Mother Nature’s Medicine

Written by Sunaina Tandon Category: History Issue: April 2017
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Instead of the antiseptic medical smells of rubbing alcohol and rubber gloves, the aroma of herbs and essential oils fills the air. The naturopathic doctor enters the room and introduces himself. He’s more than a doctor, he says – he’s also a healer.

Dr. C.A. Call’s office on Central Avenue in Downtown Phoenix was known as “the finest equipped drugless office in Arizona,” according to a circa-1940s postcard advertising the physician’s services. Call’s patients enjoyed a variety of treatment options.

Chronic back pain would have been treated with chiropractic care. And for persistent stomach discomfort, Call would likely examine a patient’s diet, followed by a prescription of soothing herbs and spices like peppermint and ginger.

Naturopathic doctors – then and now – specialize in a range of therapies including botanical, homeopathic, physical and Chinese medicine. This type of earth-based medicine has been practiced since the dawn of humanity. Each early civilization had its own outlook on naturopathic medicine – the ancient Greeks espoused Hippocratic medicine (early scientific medicine) with a focus on natural healing, and early Indians practiced holistic Ayurvedic medicine.

These primitive forms of healthcare were largely lost in Western culture with the advent of highly developed scientific medicine, though some segments of the population – nature lovers, hippies, New Age devotees, etc. – have continued to use Mother Nature as a way to heal. The first American naturopathic college, Yungborn Health Institute, was established in New Jersey in 1896.

Questions of medical legitimacy have dogged naturopaths over the years, spurred by wildly varying licensing requirements. In the early days, and likely in Call’s time, anybody could claim to be a naturopathic doctor without having training or credentials.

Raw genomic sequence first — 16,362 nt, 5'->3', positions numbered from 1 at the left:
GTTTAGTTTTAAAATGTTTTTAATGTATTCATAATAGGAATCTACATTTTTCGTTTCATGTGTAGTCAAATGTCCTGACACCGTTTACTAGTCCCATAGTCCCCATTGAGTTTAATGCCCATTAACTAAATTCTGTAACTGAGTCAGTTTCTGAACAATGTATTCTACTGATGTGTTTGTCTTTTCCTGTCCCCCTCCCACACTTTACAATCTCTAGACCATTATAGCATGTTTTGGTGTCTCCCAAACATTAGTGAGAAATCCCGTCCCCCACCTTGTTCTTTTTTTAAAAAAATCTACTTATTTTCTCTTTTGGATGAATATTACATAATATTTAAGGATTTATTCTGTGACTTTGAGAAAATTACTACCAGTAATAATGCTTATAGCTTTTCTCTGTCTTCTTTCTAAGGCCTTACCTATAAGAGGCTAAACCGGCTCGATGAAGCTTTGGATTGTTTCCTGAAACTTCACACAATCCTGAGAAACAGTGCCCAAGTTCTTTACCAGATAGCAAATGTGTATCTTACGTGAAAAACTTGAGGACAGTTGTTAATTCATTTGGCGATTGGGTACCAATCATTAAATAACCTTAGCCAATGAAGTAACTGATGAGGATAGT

Recent trends toward holistic healthcare have renewed the general public’s interest in “alternative” medicine. In the past seven years, approximately 80 percent more students have applied to naturopathic medical schools, according to the American Association of Naturopathic Physicians. Currently, there are more than 20 naturopathic medical colleges in the United States, including the Southwest College of Naturopathic Medicine & Health Sciences in Tempe.

Arizona is one of the few states that allows naturopathic doctors the full ability to prescribe medicine. In fact, it is a common misconception that these doctors use only plant-based remedies. They actually blend modern medicine with traditional holistic approaches, bridging the gap between earth-based healing traditions and Western medicine. So Dr. Call, like his modern cohorts, used modern technology like X-rays, but also prescribed herbs found in our Sonoran backyard. A little high-tech stuff, a little desert lavender – everything in moderation.

— Sunaina Tandon


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